Small weddings can happen in July? Finally, the bridechilla has an out

A lockdown nuptials could be perfect for all of us with no taste for big-day ostentation

Big day out: I’m  determined to divine a balance between a special occasion and ostentatious wedding nonsense. Photograph: iStockphoto/Getty

Big day out: I’m determined to divine a balance between a special occasion and ostentatious wedding nonsense. Photograph: iStockphoto/Getty

 

I’ve been deriding the ostentatious, look-at-me-everyone wedding for decades, both in print and to anyone unfortunate enough to have to listen. Don’t get me wrong; I love love. I adore the idea of people standing up in a room and celebrating their relationship in front of the people most important to them. I just don’t get why I, as a wedding guest, have to pay an average of €445 to be there.

I’ve had even less interest in hosting a big wedding for my own nuptials. I’m not wearing an engagement ring (long story). My partner proposed to me using a handmade teapot, with Peig Sayers and a chicken drawn on its side (longer story). It was low key and weird but very, very us.

There are at least 100 other things I can think of to spend €30,000 on (for that is the amount the average Irish couple spends on a wedding). None of these 100 things involves place settings, co-ordinated florals and cufflinks for pageboys. It’s a day you’ll never forget – not with that kind of financial hangover, you won’t – but that’s the point. It’s a day. A big day, but an ephemeral one nonetheless.

By all means, godspeed with busting out the wallet if this has been your long-held dream, but it’s not for me.

Before the bride can say ‘Beef or salmon?’ an intimate event has swollen into a sizeable theatrical shindig. There are chair covers. There are chips in baskets at midnight

I recently caught wind of the term “bridechilla”. Presumably a counterpoint to the much-maligned Bridezilla, the bridechilla is relaxed and calm about her wedding. She’s not likely to say things like “It’s my day/week/month” or “This needs to be perfect”. Where the bridezilla is roundly derided, her polar opposite doesn’t, in theory at least, buy into the pomp and ceremony.

Most newly engaged women seem to start out this way, with every intention of not letting a wedding become a fantastical, overblown event. “I just want something low key and special,” she is very likely to say, right before family members meddle and friends offer a bit of bridal inspo on Instagram. Before the bride can say “Beef or salmon?” their intimate event has swollen into a sizeable theatrical shindig. There are chair covers. There are chips in baskets at midnight. The lollipop lady from primary school is on table 35. Whether by accident or design, there are bells, whistles and more bells.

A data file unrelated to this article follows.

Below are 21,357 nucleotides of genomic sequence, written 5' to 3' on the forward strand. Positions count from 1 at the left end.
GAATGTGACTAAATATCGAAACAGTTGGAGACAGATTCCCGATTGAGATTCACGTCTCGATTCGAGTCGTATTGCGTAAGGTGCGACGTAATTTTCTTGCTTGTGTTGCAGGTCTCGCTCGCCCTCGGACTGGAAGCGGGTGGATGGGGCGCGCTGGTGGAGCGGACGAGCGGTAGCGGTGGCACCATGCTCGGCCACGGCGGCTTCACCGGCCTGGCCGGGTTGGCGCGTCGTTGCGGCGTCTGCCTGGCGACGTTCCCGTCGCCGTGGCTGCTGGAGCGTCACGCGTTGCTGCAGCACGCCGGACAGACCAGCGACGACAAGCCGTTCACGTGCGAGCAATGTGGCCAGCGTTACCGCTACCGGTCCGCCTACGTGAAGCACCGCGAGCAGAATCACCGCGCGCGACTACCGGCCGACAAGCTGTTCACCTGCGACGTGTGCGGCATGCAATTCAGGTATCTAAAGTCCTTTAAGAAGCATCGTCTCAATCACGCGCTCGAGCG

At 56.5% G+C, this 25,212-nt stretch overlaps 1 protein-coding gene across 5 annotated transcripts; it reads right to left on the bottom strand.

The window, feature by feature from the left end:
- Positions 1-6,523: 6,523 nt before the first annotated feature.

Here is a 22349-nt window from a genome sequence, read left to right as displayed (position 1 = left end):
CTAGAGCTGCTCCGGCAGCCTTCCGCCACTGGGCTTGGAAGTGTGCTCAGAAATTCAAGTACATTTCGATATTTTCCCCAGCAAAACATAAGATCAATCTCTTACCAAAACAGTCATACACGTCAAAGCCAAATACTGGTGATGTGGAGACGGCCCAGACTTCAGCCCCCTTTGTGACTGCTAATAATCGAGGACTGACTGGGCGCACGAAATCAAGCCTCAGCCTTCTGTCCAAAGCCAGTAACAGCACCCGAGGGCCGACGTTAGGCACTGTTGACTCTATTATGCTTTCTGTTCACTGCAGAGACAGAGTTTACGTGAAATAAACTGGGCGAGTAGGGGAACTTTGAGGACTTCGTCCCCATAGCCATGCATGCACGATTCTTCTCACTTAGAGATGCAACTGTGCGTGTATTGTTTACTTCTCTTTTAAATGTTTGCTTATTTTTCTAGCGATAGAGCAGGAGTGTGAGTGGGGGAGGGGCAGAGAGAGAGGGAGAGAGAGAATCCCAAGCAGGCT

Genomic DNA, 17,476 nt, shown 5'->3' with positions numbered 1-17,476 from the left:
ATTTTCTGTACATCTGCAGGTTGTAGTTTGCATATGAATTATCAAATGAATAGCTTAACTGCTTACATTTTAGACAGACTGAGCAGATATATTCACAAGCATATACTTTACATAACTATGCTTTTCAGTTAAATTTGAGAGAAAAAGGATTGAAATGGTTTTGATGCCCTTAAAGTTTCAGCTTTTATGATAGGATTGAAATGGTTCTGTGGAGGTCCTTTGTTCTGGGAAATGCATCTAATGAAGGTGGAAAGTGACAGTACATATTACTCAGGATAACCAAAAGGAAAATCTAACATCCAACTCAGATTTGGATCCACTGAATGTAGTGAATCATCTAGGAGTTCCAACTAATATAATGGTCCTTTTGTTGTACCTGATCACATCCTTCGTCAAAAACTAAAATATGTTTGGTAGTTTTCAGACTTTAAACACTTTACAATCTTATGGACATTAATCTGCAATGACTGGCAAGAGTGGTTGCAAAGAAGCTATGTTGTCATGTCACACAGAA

But now the bridechilla who proclaims that she wants a small and no-frills wedding has a proper out. It means that couples who swear they don’t want any fuss, like us, can come good on their word.

This week it was revealed by Minister for Health Simon Harris that very small weddings may be able to go ahead as early as July. According to the Government’s roadmap out of lockdown, small weddings would be permitted by phase four, due to begin on July 20th.

“Small is going to be small – 100 is not small, 80 or 90 is not small. We are talking about a very small gathering with very close family and friends,” Harris said.

No worrying about extended family politics. No nerve-racking speeches in front of hundreds. No post-wedding barbecue. You might even get to talk to your new husband or wife on the day

I truly feel for any couple whose plans for a bigger wedding have hit the coronavirus skids, but there are definitely advantages in this option. No worrying about extended family politics. No nerve-racking speeches in front of hundreds. No keeping on top of dozens of variables to ensure the day goes smoothly. No event management. No post-wedding barbecue. Imagine, you might even get to talk to your new husband or wife on the day.

The more the register-office/dozen-family-and-friends option is mooted, the more appealing it becomes. But if the Covid-19 pandemic has taught us anything, it’s to grab the celebratory, joyous moments in life when we can. Maybe after an austere few months I should be running full pelt towards a big celebration.

I’m still determined to divine a balance between a special occasion and ostentatious wedding nonsense. My wedding won’t be a chance to become Beyoncé for the day. But it just might be a chance to celebrate that my partner and I got through self-isolation without splitting up first.

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